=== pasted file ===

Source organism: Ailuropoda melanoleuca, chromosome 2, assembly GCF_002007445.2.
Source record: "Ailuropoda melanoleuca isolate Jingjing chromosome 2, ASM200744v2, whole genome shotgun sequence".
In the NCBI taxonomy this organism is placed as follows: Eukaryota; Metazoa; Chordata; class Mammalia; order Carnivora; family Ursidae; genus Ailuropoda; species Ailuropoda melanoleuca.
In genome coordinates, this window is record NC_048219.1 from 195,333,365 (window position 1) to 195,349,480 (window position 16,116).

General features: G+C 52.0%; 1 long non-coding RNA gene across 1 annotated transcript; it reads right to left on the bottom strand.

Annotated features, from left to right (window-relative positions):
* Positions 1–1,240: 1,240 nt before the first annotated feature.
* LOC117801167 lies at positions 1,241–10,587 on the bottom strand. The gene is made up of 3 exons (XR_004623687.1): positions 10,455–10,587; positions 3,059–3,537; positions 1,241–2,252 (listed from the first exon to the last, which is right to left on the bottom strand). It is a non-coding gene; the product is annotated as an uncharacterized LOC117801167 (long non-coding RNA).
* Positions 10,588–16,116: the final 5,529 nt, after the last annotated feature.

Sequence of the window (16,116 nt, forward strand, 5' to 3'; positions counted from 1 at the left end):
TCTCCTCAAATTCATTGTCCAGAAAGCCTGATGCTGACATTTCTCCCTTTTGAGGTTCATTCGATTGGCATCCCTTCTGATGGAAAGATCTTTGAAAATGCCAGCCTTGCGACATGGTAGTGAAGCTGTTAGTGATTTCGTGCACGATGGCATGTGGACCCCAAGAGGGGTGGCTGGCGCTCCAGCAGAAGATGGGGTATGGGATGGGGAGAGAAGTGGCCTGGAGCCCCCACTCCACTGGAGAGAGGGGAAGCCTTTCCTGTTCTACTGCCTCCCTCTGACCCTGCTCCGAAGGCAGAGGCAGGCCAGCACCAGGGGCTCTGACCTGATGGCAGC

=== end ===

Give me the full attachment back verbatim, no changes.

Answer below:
Source organism: Ailuropoda melanoleuca, chromosome 2, assembly GCF_002007445.2.
Source record: "Ailuropoda melanoleuca isolate Jingjing chromosome 2, ASM200744v2, whole genome shotgun sequence".
In the NCBI taxonomy this organism is placed as follows: Eukaryota; Metazoa; Chordata; class Mammalia; order Carnivora; family Ursidae; genus Ailuropoda; species Ailuropoda melanoleuca.
In genome coordinates, this window is record NC_048219.1 from 195,333,365 (window position 1) to 195,349,480 (window position 16,116).

General features: G+C 52.0%; 1 long non-coding RNA gene across 1 annotated transcript; it reads right to left on the bottom strand.

Annotated features, from left to right (window-relative positions):
* Positions 1–1,240: 1,240 nt before the first annotated feature.
* LOC117801167 lies at positions 1,241–10,587 on the bottom strand. The gene is made up of 3 exons (XR_004623687.1): positions 10,455–10,587; positions 3,059–3,537; positions 1,241–2,252 (listed from the first exon to the last, which is right to left on the bottom strand). It is a non-coding gene; the product is annotated as an uncharacterized LOC117801167 (long non-coding RNA).
* Positions 10,588–16,116: the final 5,529 nt, after the last annotated feature.

Sequence of the window (16,116 nt, forward strand, 5' to 3'; positions counted from 1 at the left end):
TCTCCTCAAATTCATTGTCCAGAAAGCCTGATGCTGACATTTCTCCCTTTTGAGGTTCATTCGATTGGCATCCCTTCTGATGGAAAGATCTTTGAAAATGCCAGCCTTGCGACATGGTAGTGAAGCTGTTAGTGATTTCGTGCACGATGGCATGTGGACCCCAAGAGGGGTGGCTGGCGCTCCAGCAGAAGATGGGGTATGGGATGGGGAGAGAAGTGGCCTGGAGCCCCCACTCCACTGGAGAGAGGGGAAGCCTTTCCTGTTCTACTGCCTCCCTCTGACCCTGCTCCGAAGGCAGAGGCAGGCCAGCACCAGGGGCTCTGACCTGATGGCAGC